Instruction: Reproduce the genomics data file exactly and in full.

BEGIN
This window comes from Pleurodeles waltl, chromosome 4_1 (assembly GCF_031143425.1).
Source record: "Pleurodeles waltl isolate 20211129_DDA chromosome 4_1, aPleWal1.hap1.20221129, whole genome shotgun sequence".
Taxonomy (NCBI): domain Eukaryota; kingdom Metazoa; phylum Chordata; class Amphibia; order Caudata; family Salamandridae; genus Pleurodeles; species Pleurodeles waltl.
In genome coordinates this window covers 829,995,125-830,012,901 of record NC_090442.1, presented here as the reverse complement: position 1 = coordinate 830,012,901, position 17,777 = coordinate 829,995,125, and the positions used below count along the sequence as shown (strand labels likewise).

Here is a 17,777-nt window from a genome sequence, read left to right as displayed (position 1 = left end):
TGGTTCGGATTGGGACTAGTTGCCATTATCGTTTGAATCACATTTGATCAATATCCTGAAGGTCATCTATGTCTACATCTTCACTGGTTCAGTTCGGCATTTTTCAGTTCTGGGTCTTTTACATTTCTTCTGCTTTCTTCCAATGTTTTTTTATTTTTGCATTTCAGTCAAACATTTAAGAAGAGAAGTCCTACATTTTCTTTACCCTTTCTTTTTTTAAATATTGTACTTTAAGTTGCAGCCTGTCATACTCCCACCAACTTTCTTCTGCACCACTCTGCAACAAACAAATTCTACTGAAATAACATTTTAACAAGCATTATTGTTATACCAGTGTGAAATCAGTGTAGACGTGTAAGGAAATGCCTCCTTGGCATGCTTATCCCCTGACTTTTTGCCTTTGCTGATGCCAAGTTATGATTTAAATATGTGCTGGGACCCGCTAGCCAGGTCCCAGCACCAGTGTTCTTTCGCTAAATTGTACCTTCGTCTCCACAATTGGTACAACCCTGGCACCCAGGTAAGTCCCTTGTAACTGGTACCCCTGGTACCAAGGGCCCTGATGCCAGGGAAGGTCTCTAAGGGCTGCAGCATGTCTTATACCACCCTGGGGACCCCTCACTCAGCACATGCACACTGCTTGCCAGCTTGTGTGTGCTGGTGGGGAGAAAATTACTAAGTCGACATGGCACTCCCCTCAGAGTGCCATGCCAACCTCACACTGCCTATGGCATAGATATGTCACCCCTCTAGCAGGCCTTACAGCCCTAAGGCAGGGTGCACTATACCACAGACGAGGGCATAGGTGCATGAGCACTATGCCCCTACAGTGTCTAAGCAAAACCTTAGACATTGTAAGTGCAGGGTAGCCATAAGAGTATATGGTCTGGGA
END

This window comes from Pleurodeles waltl, chromosome 4_1 (assembly GCF_031143425.1).
Source record: "Pleurodeles waltl isolate 20211129_DDA chromosome 4_1, aPleWal1.hap1.20221129, whole genome shotgun sequence".
Taxonomy (NCBI): domain Eukaryota; kingdom Metazoa; phylum Chordata; class Amphibia; order Caudata; family Salamandridae; genus Pleurodeles; species Pleurodeles waltl.
In genome coordinates this window covers 829,995,125-830,012,901 of record NC_090442.1, presented here as the reverse complement: position 1 = coordinate 830,012,901, position 17,777 = coordinate 829,995,125, and the positions used below count along the sequence as shown (strand labels likewise).

Here is a 17,777-nt window from a genome sequence, read left to right as displayed (position 1 = left end):
TGGTTCGGATTGGGACTAGTTGCCATTATCGTTTGAATCACATTTGATCAATATCCTGAAGGTCATCTATGTCTACATCTTCACTGGTTCAGTTCGGCATTTTTCAGTTCTGGGTCTTTTACATTTCTTCTGCTTTCTTCCAATGTTTTTTTATTTTTGCATTTCAGTCAAACATTTAAGAAGAGAAGTCCTACATTTTCTTTACCCTTTCTTTTTTTAAATATTGTACTTTAAGTTGCAGCCTGTCATACTCCCACCAACTTTCTTCTGCACCACTCTGCAACAAACAAATTCTACTGAAATAACATTTTAACAAGCATTATTGTTATACCAGTGTGAAATCAGTGTAGACGTGTAAGGAAATGCCTCCTTGGCATGCTTATCCCCTGACTTTTTGCCTTTGCTGATGCCAAGTTATGATTTAAATATGTGCTGGGACCCGCTAGCCAGGTCCCAGCACCAGTGTTCTTTCGCTAAATTGTACCTTCGTCTCCACAATTGGTACAACCCTGGCACCCAGGTAAGTCCCTTGTAACTGGTACCCCTGGTACCAAGGGCCCTGATGCCAGGGAAGGTCTCTAAGGGCTGCAGCATGTCTTATACCACCCTGGGGACCCCTCACTCAGCACATGCACACTGCTTGCCAGCTTGTGTGTGCTGGTGGGGAGAAAATTACTAAGTCGACATGGCACTCCCCTCAGAGTGCCATGCCAACCTCACACTGCCTATGGCATAGATATGTCACCCCTCTAGCAGGCCTTACAGCCCTAAGGCAGGGTGCACTATACCACAGACGAGGGCATAGGTGCATGAGCACTATGCCCCTACAGTGTCTAAGCAAAACCTTAGACATTGTAAGTGCAGGGTAGCCATAAGAGTATATGGTCTGGGA